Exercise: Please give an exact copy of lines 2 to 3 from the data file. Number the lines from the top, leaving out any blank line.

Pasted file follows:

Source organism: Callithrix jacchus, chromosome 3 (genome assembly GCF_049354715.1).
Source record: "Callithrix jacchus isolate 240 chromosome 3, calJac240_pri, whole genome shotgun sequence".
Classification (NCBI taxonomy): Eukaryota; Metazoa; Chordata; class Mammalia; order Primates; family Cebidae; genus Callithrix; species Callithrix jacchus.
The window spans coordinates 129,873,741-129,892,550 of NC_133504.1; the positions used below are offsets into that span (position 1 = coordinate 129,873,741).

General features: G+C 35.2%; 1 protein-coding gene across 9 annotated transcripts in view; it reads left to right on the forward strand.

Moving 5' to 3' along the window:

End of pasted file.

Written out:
Source record: "Callithrix jacchus isolate 240 chromosome 3, calJac240_pri, whole genome shotgun sequence".
Classification (NCBI taxonomy): Eukaryota; Metazoa; Chordata; class Mammalia; order Primates; family Cebidae; genus Callithrix; species Callithrix jacchus.